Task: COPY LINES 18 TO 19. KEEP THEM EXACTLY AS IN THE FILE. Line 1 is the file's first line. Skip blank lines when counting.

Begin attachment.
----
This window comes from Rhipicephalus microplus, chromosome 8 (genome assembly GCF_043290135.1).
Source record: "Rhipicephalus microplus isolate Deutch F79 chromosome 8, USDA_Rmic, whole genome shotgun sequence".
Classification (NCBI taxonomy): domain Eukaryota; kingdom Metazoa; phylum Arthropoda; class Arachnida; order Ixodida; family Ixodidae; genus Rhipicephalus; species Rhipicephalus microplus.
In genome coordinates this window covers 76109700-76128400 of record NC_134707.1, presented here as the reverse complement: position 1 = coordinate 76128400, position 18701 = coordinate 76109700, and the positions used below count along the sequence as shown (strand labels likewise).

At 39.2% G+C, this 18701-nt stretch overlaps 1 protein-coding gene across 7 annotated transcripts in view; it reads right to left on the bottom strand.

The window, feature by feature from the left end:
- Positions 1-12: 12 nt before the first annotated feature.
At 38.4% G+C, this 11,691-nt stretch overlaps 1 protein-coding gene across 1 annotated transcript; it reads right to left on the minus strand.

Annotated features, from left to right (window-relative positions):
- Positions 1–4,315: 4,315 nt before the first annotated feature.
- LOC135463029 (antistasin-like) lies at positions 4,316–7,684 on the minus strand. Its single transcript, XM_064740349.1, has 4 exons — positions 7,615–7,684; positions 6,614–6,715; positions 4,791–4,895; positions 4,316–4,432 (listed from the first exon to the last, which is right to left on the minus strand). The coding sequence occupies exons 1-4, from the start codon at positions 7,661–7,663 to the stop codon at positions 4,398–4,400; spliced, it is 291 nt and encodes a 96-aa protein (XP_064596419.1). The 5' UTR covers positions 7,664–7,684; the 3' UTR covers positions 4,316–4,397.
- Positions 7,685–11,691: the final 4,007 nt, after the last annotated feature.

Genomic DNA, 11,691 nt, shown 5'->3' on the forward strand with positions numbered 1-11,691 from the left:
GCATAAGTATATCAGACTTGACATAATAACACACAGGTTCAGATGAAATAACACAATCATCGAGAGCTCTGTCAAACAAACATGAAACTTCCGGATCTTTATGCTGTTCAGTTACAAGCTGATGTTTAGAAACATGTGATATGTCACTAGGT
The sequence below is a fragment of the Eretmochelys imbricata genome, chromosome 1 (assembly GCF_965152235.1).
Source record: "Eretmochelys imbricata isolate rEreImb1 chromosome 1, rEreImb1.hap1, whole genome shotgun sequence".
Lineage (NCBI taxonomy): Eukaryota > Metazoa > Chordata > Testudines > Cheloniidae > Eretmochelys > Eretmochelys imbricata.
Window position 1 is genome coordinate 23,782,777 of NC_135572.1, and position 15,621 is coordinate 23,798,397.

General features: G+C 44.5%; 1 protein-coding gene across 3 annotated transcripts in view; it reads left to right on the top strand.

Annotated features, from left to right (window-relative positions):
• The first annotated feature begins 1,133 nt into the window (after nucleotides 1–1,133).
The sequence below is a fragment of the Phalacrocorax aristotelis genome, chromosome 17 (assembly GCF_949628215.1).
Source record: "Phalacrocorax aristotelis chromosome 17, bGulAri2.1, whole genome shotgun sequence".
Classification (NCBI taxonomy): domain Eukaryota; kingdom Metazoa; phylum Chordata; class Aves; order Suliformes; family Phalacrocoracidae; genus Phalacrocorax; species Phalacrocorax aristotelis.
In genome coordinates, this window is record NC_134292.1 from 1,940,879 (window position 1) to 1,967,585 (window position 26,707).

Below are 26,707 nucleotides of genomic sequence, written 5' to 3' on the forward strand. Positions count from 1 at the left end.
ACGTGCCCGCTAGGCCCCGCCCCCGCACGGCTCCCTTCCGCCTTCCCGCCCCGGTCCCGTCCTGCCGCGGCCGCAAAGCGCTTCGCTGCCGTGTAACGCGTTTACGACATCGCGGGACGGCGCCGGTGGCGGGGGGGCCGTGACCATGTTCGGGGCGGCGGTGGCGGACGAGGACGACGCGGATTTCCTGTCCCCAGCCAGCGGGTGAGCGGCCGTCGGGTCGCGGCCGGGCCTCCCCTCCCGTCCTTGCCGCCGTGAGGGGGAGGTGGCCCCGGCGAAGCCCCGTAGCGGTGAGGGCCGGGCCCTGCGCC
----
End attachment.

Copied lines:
Window position 1 is genome coordinate 23,782,777 of NC_135572.1, and position 15,621 is coordinate 23,798,397.

General features: G+C 44.5%; 1 protein-coding gene across 3 annotated transcripts in view; it reads left to right on the top strand.